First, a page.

Great Is Thy Faithfulness – YouTube

ACCOUNTABILITY TIME!  If you are up to date in your reading as of July 29,
please click here or let me know today at


July 30, Saturday———————–ACCOUNTABILITY REMINDER!


Good Control — God’s sovereign omnipotence is the emphasis of this passage.  He “has sworn … planned … and … purposed” (v. 24).  Whatever He wants to do, He can and will do.  God promised to demonstrate His power by removing Assyria’s oppression of His people (v. 25), but His ability to control is not limited to one place; it extends over “the whole earth … and … all the nations” (v. 26).  That’s broad enough to include us.  The problem, however, is that we do not know the details or the timing of His plans.  It may include suffering before rescue.  We need to trust in God’s goodness as He exercises His sovereign power.  He cares for us.

God Is Working His Purpose Out – YouTube

ACCOUNTABILITY REMINDER!  If you are up to date in your reading as of June 30, and did not report yesterday, please click here or let me know today at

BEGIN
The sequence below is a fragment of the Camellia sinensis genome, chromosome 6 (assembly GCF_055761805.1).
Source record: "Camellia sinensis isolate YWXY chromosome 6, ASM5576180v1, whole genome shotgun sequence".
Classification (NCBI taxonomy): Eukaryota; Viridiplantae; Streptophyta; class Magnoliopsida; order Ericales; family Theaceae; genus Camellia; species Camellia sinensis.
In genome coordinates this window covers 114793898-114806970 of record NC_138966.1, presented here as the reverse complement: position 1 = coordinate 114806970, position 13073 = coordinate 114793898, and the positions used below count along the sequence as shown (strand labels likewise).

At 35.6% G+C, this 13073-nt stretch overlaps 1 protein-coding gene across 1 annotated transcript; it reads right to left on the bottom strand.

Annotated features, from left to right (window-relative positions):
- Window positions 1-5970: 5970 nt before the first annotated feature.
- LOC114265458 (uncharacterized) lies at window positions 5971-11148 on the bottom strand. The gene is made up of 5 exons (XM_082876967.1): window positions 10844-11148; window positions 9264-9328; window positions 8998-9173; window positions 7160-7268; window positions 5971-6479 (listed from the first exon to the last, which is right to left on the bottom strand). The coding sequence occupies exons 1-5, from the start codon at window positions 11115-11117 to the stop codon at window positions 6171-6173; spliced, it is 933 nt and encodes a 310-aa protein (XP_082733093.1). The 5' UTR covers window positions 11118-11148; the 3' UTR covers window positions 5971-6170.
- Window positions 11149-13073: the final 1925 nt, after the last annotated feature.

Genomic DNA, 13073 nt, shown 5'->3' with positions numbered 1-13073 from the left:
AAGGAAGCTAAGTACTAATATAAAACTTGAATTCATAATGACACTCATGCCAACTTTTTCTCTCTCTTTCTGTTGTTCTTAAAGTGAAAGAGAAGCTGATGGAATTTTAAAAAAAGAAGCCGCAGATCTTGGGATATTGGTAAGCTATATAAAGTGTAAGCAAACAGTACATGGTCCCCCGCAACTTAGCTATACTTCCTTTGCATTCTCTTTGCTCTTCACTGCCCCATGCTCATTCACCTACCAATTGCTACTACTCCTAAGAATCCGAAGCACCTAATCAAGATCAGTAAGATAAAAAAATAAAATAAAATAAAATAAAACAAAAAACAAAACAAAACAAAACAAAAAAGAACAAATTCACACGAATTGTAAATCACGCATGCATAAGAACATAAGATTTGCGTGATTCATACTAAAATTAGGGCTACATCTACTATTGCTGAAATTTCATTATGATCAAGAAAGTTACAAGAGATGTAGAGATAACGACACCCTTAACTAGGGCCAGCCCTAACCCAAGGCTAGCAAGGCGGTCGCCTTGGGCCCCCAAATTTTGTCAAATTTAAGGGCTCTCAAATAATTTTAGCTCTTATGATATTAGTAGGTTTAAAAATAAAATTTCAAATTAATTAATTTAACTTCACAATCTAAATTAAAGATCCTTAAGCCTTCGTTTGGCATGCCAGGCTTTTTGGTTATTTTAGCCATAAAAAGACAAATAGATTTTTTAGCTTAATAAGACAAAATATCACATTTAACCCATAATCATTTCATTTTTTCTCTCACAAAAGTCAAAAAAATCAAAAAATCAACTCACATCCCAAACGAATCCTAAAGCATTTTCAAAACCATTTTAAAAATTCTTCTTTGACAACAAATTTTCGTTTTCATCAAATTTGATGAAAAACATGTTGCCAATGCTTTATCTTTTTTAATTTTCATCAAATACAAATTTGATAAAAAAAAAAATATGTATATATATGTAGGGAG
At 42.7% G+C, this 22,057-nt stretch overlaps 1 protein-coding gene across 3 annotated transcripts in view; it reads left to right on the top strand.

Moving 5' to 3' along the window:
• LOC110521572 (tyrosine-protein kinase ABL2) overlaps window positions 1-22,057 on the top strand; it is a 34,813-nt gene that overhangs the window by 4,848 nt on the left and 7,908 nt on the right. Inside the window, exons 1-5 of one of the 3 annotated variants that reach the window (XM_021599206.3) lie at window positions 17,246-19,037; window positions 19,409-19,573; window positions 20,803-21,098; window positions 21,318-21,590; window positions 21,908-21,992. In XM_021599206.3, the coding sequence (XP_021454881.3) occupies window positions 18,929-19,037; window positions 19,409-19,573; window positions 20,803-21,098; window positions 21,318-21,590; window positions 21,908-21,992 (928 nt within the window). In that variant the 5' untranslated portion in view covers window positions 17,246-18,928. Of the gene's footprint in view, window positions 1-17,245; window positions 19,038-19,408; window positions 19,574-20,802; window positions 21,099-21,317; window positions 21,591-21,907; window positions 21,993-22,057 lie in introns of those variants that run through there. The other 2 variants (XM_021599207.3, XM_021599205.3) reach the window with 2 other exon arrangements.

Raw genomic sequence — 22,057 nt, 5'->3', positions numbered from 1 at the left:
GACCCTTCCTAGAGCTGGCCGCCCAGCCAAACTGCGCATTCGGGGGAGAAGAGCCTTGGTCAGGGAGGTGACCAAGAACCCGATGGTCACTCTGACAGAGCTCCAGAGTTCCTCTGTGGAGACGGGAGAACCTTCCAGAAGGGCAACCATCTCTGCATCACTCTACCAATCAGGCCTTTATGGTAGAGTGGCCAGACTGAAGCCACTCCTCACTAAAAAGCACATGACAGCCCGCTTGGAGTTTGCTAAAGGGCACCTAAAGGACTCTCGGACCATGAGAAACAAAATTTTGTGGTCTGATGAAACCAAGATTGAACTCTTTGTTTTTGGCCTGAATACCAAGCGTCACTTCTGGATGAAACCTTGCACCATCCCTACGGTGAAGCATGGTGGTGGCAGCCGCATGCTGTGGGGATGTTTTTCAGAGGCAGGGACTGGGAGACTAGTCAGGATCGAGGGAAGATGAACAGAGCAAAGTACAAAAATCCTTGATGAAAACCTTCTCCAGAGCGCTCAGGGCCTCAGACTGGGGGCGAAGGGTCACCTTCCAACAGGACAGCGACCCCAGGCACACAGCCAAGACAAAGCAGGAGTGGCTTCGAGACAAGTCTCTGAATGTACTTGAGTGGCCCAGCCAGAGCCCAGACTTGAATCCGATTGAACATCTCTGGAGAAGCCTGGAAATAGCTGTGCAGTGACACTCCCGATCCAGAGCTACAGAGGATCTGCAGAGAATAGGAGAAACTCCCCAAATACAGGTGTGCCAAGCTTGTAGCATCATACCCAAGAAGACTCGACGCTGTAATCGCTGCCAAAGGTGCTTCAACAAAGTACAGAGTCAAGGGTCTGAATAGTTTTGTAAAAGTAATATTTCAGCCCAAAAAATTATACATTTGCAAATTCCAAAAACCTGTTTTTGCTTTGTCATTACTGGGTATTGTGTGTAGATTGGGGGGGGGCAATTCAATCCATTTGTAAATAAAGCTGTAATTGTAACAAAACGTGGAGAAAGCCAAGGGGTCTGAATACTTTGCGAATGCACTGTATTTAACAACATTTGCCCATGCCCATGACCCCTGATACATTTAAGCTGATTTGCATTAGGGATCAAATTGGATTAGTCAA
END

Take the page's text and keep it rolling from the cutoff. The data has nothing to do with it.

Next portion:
Published by abibleread

This website honors the Bible as the inspired Word of God through which God speaks to us as we read and study it.

2 thoughts on “KG July 24-30

  1. The hymn for Saturday would have gone well with the scripture from Monday since its chorus repeats Isaiah 11:9–“The earth will be filled with the knowledge of the LORD as the waters cover the sea”—which is similarly referenced in Habakkuk 2:14 (“…knowledge of the glory of the LORD…”), and we’re studying that minor prophet in Sunday school. Just imagine, we will be so intimately familiar with God that it will be like we’re swimming in his glory—it will be everywhere! What a promise…made twice to God’s people.

    Liked by 1 person

Leave a Reply

Fill in your details below or click an icon to log in: Logo

You are commenting using your account. Log Out /  Change )

Twitter picture

You are commenting using your Twitter account. Log Out /  Change )

Facebook photo

You are commenting using your Facebook account. Log Out /  Change )

Connecting to %s

%d bloggers like this: